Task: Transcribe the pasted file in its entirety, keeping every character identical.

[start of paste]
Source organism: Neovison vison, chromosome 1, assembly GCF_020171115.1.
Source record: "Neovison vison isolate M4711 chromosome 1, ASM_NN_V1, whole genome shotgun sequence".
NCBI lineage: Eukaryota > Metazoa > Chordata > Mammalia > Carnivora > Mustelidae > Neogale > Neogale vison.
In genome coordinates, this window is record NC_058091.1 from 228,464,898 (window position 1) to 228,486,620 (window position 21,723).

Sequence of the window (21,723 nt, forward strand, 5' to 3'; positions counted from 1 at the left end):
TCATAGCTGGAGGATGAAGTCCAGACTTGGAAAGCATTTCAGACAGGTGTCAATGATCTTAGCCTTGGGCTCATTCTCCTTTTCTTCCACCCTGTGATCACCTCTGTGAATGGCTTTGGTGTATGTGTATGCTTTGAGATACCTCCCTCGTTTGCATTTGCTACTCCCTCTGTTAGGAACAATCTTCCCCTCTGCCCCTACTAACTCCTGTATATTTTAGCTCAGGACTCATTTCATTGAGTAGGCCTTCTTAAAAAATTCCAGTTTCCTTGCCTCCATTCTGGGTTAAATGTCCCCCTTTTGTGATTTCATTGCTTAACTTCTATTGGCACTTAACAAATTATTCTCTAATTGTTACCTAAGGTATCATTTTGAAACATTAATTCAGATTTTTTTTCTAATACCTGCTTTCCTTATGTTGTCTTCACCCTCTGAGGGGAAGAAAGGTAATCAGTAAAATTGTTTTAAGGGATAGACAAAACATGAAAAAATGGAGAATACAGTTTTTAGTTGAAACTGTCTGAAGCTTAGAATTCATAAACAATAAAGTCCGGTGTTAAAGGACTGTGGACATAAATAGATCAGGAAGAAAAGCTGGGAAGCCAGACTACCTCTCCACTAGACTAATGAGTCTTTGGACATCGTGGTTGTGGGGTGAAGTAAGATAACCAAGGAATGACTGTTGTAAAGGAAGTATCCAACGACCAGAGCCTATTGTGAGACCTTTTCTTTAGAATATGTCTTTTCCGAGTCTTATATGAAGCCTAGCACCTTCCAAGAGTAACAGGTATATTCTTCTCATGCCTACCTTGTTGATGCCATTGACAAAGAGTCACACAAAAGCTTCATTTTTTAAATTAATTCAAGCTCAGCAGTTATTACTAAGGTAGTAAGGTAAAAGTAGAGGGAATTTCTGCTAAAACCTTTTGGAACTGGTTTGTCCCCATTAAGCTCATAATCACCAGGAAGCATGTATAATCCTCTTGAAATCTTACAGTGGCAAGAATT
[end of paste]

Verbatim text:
Source organism: Neovison vison, chromosome 1, assembly GCF_020171115.1.
Source record: "Neovison vison isolate M4711 chromosome 1, ASM_NN_V1, whole genome shotgun sequence".
NCBI lineage: Eukaryota > Metazoa > Chordata > Mammalia > Carnivora > Mustelidae > Neogale > Neogale vison.
In genome coordinates, this window is record NC_058091.1 from 228,464,898 (window position 1) to 228,486,620 (window position 21,723).

Sequence of the window (21,723 nt, forward strand, 5' to 3'; positions counted from 1 at the left end):
TCATAGCTGGAGGATGAAGTCCAGACTTGGAAAGCATTTCAGACAGGTGTCAATGATCTTAGCCTTGGGCTCATTCTCCTTTTCTTCCACCCTGTGATCACCTCTGTGAATGGCTTTGGTGTATGTGTATGCTTTGAGATACCTCCCTCGTTTGCATTTGCTACTCCCTCTGTTAGGAACAATCTTCCCCTCTGCCCCTACTAACTCCTGTATATTTTAGCTCAGGACTCATTTCATTGAGTAGGCCTTCTTAAAAAATTCCAGTTTCCTTGCCTCCATTCTGGGTTAAATGTCCCCCTTTTGTGATTTCATTGCTTAACTTCTATTGGCACTTAACAAATTATTCTCTAATTGTTACCTAAGGTATCATTTTGAAACATTAATTCAGATTTTTTTTCTAATACCTGCTTTCCTTATGTTGTCTTCACCCTCTGAGGGGAAGAAAGGTAATCAGTAAAATTGTTTTAAGGGATAGACAAAACATGAAAAAATGGAGAATACAGTTTTTAGTTGAAACTGTCTGAAGCTTAGAATTCATAAACAATAAAGTCCGGTGTTAAAGGACTGTGGACATAAATAGATCAGGAAGAAAAGCTGGGAAGCCAGACTACCTCTCCACTAGACTAATGAGTCTTTGGACATCGTGGTTGTGGGGTGAAGTAAGATAACCAAGGAATGACTGTTGTAAAGGAAGTATCCAACGACCAGAGCCTATTGTGAGACCTTTTCTTTAGAATATGTCTTTTCCGAGTCTTATATGAAGCCTAGCACCTTCCAAGAGTAACAGGTATATTCTTCTCATGCCTACCTTGTTGATGCCATTGACAAAGAGTCACACAAAAGCTTCATTTTTTAAATTAATTCAAGCTCAGCAGTTATTACTAAGGTAGTAAGGTAAAAGTAGAGGGAATTTCTGCTAAAACCTTTTGGAACTGGTTTGTCCCCATTAAGCTCATAATCACCAGGAAGCATGTATAATCCTCTTGAAATCTTACAGTGGCAAGAATT